OK, so how do I get started on my Level 3 project? First of all, you need to select a project to build. It can be an upscale of an old estes kit or a Level 3 kit from some of the various rocket vendors or your own design. Some of the basic Tripoli rules for the design are as follows:
- Single stage design only.
- No clusters allowed.
- The project must be constructed principally by the flyer.No team projects allowed.
- Electronic recovery is required and must function as designed. A redundant (backup) recovery system is also required. This can be motor ejection but not recommended. I always advise that either two altimeters be used or one altimeter and a timer backup.
- Two-stage recovery is not required. If you want to keep it simple, blow the main parachute at apogee. A lot of Level 3 rockets don't go that high anyway.
- Currently, Tripoli is allowing kits from manufacturers to be used. There is some discussion among the TAP committee that only scratch built rockets will be allowed in the future. More to come on this issue
Next, you should contact a TAP member to discuss your project. He'll tell you what you need to do in order to get your paperwork signed off. In my case, I tell the flyer that I would like to see the following:
- Overall written description of the project with specification such as length, weight (loaded and dry), diameter, electronics involved, recovery systems, expected altitude, etc.
- A schematic of mechanical drawing showing all components of the rocket.
- Some photos of construction are nice if you can take them as you build.If not, then details of construction and materials used, etc.
- Some computer simulated flight profiles with the motors you expect to use.
- Tripoli paperwork.
For Level 3 certification, you need to have two TAP members sign off on your project at least one month before you actually make the flight. This is to allow time for minor changes that TAP members may suggest. If you would like to use me for one of your TAP members, I can suggest others that would be happy to serve as your second committee member. Rich Evans of UROC is also a TAP member in Utah and is happy and willing to serve as a second TAP member for UROC level 3 projects.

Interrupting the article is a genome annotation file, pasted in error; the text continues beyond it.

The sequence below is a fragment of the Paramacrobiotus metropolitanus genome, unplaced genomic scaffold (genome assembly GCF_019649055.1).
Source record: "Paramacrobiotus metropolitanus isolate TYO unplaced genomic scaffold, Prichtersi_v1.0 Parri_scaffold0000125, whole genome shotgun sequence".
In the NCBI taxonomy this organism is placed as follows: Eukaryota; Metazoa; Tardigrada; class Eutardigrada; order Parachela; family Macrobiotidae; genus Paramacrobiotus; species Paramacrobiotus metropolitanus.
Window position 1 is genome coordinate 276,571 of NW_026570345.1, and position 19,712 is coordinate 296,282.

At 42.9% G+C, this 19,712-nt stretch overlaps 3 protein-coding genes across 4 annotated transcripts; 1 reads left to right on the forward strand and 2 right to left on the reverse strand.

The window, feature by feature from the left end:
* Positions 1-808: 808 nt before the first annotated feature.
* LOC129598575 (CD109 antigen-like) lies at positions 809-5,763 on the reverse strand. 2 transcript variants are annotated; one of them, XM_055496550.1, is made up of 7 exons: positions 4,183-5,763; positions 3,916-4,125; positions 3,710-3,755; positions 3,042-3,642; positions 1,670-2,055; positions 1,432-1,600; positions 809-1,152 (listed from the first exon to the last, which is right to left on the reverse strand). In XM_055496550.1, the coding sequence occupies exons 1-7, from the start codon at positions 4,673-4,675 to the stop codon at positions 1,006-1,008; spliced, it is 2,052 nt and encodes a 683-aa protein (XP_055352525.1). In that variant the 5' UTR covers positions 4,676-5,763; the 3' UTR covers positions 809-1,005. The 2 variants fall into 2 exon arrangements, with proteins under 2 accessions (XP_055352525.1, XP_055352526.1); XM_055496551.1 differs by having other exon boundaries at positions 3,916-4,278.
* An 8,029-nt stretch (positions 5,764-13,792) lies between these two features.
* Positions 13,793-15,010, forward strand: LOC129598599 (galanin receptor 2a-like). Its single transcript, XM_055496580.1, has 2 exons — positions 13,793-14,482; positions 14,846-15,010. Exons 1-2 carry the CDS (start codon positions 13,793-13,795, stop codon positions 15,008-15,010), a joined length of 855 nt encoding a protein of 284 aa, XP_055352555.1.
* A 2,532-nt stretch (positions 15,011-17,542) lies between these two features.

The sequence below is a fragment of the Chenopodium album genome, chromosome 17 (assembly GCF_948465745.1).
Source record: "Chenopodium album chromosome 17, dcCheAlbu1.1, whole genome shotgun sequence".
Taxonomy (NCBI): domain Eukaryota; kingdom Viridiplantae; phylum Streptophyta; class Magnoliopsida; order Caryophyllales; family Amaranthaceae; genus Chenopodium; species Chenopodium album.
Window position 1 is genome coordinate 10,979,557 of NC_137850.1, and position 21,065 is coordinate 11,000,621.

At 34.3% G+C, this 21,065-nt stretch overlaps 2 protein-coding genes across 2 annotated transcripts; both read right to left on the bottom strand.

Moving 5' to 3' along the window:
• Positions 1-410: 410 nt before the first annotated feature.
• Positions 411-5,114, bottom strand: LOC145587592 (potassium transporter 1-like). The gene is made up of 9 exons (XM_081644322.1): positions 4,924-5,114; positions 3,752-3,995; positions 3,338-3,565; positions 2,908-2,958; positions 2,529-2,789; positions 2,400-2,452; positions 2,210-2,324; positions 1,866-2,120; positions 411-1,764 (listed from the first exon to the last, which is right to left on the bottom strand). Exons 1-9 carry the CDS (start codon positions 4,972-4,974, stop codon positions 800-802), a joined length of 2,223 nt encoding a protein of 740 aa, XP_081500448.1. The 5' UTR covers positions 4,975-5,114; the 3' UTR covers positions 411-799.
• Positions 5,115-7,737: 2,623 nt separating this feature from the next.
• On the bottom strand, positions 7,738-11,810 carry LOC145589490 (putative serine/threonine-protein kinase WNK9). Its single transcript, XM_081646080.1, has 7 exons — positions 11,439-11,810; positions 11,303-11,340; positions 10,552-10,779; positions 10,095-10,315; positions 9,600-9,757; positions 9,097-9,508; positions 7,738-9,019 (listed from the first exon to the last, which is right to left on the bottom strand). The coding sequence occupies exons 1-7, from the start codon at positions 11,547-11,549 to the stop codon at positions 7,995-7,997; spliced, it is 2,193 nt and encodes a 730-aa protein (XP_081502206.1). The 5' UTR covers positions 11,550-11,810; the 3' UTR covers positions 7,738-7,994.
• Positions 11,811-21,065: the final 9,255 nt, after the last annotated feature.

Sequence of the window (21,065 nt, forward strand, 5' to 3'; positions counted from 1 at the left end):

Finally, you need to launch your project. The day of reckoning! For the actual flight, a TAP member must witness the flight and survey the rocket upon recovery. The TAP member witnessing the flight can be one of the first two preliminary members that you used or it can be a third member. If the flight is successful, he will sign your paperwork at the site and mail it in to Tripoli headquarters.
In my case, I define a successful flight as follows: The rocket must work as designed and sustain only cosmetic or minor damage. Example: If you design in a level of complexity such as two-stage recovery, then the rocket must work that way. Damage such as zippers may mean that recovery was somehow compromised or structurally the rocket couldn't withstand the forces encountered during chute deployment.
What's the success rate? The Level 3 projects that I've been involved in have had about a 65% success rate. 2 successes for each failure. That's not bad. And for the failures, most were able to launch again at a later date and have a successful flight.
Hopefully, this article will encourage some of you who are thinking about Level 3 to go for it. If you want to call me to get started, my phone number is 277-9006 hm or you can catch me at a meeting or launch.